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Lionheart Theatre Company2
Average Rating Given : 4.00000
Reviews in Last 6 months :

Cat On A Hot Tin Roof, by Tennessee Williams
An Unexpected Surprise
Wednesday, September 14, 2011
Cat on a Hot Tin Roof
Lionheart Theatre (Viewed Saturday, September 10, 2011)

Bear in mind, this is a small, curtain-less community theater with limited seating. So watching a classic Tennessee Williams production in such a venue requires you to adjust your expectations accordingly and prepare to witness an unintentional comedy – or so I thought.

The opening can mislead the audience into a sinking notion this production is nothing more than regurgitated script when Maggie’s (Sarah Frey) incessant dialogue has you wondering if the woman ever inhales as Brick (Ben Humphrey) shuffles between his marks waiting for his cues with an unassuming blank stare.

However, if you can endure the opening sequence, you’re in for a real treat.

The quality of the production takes an unexpected turn once Big Mama (Tanya Caldwell) and Big Daddy (Rial Ellsworth) take the stage. Their energetic stage presence revives the production and suddenly the cast comes alive, the sparse set becomes irrelevant, and the audience is drawn into the family crisis so masterfully crafted by Tennessee.

Akin to finding priceless art at a garage sale, this production will surprise you. See this play. Take this opportunity to catch small town acting worthy of a far bigger stage (and your date will marvel at your ability to find entertainment in the most unusual places).

TLC, by Scott Still
Entertainment on a Budget
Tuesday, May 12, 2009
With kids and a tight budget, it’s not often the wife and I get a date night; so we cherish those rare moments. Friday night was no exception. I got us tickets to the “Theatre” (spoken with one hand held high and a rich Shakespearian accent). Granted, it wasn’t an off-Broadway production down at the Fox Theatre (so my monocle and top hat would have to wait another day). Instead, we opted for something a little more a local a local playwright. The production, called “TLC”, is touted as, “A family-friendly comedy that refreshes like a pitcher of sweet ice tea.” But, little did we know, our low budget, low expectations would belie the evening’s outcome.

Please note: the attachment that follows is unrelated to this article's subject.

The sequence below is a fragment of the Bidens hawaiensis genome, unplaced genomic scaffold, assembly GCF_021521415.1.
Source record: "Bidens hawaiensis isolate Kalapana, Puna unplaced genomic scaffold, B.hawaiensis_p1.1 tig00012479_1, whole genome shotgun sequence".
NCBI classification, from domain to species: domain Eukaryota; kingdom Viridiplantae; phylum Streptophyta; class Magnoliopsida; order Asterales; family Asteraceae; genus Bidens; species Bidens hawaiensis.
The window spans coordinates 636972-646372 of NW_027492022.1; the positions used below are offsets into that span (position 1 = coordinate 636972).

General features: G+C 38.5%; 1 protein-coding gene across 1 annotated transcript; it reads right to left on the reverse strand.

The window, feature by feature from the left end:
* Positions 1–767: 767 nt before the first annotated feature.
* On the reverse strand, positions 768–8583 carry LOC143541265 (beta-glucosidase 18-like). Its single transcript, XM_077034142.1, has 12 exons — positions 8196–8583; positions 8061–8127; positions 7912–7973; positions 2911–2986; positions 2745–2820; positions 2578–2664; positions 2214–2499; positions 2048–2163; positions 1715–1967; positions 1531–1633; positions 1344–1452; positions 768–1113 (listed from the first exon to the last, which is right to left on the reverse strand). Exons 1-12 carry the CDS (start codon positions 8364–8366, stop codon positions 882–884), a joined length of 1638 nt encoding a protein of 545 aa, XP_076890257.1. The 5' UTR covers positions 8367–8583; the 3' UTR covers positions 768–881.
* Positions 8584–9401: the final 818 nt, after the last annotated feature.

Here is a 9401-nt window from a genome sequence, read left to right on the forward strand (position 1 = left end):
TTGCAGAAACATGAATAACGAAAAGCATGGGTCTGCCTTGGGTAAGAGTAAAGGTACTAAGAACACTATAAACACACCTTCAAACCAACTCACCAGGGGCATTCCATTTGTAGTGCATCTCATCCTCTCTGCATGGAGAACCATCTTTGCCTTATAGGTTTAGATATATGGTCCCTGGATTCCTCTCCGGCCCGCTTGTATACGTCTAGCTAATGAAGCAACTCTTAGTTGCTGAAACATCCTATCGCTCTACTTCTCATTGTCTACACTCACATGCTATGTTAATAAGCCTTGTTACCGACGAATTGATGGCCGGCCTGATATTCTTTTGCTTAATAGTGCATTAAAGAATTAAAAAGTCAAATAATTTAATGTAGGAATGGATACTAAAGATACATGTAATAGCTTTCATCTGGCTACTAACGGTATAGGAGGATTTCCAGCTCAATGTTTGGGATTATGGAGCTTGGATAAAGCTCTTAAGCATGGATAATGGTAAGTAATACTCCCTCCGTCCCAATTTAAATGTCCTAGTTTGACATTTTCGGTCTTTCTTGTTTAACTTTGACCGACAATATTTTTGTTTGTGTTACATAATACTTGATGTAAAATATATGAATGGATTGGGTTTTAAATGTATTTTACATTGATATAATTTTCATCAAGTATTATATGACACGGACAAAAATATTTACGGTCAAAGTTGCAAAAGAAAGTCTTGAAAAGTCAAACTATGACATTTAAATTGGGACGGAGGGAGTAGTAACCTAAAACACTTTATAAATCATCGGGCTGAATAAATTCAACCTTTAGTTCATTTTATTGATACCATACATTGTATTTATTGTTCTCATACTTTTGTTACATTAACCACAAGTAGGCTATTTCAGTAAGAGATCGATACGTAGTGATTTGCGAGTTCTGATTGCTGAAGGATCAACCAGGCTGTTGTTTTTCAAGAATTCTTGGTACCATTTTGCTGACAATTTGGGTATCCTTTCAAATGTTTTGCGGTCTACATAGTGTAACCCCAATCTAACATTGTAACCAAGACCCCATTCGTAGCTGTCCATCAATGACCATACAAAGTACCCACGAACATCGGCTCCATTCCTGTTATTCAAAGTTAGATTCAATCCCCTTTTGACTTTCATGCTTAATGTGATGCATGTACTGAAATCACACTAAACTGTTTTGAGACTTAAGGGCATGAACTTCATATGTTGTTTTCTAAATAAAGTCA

This was our first trip to the College Street Playhouse, which is little more than a converted turn-of-the-century church. The tight quarters and pew seating provided an almost confessional type atmosphere. The lack of a curtain left the set constantly exposed, which gave us ample opportunity to study the layout before the actors took the stage. The garish paint, the garage-sale furniture, and hodgepodge props resembled a poor, college student’s apartment – who’s deep-into an experimental phase with acid. (Gotta ease up, it’s a community theater.)

The play opened awkwardly with a husband and wife (John and Tyler) scene apparently meant to establish their youthful exuberance over the Tyler’s newly acquired dream job. However, the intent of the scene was a hard sell due to the obvious age difference between the actors portraying the husband and wife (it’s a stretch to consider a silver-haired husband youthful). I felt like we were witnessing some bizarre pedophile fantasy. (Why yes, little girl, I painted this studio apartment myself. Care for some candy or whiskey?) Fortunately, before I could distract myself with thoughts of “lotion in a basket”, both the plot and my impression quickly took an unexpected twist.

John has an accident while running off to the liquor store, which leaves him in a coma. As Tyler reorganizes her priorities to care for her unconscious husband (I know ladies, she’s not alone), we’re treated to a whirlwind of dysfunctional relatives attempting to make a difficult situation bearable. The inherit humor within the varied opinions and intentions of her family members fashioned a storyline far more complex and stirring than the ramshackle set implied.

With the exception of an uncomfortably creepy dream sequence between John and Tyler near the end of the show (which seemed more like a frantic high school make-out session than a tender moment shared by a husband and wife), this low-budget production was surprisingly entertaining. Sure, it’s not as refined as a Broadway production, but the supporting cast and depth of story helps “TLC” overcome the bargain venue (and score as a successful date night).

Though the playbill may dish this production as a pitcher of sweet ice tea; it’s the generous dose of Southern comfort that livens the brew.

by Ian Crichton Smith
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by Clark and Bobrick
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by John Babcock
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by Jerry Ross, Richard Adler, George Abbott, and Douglas Wallop
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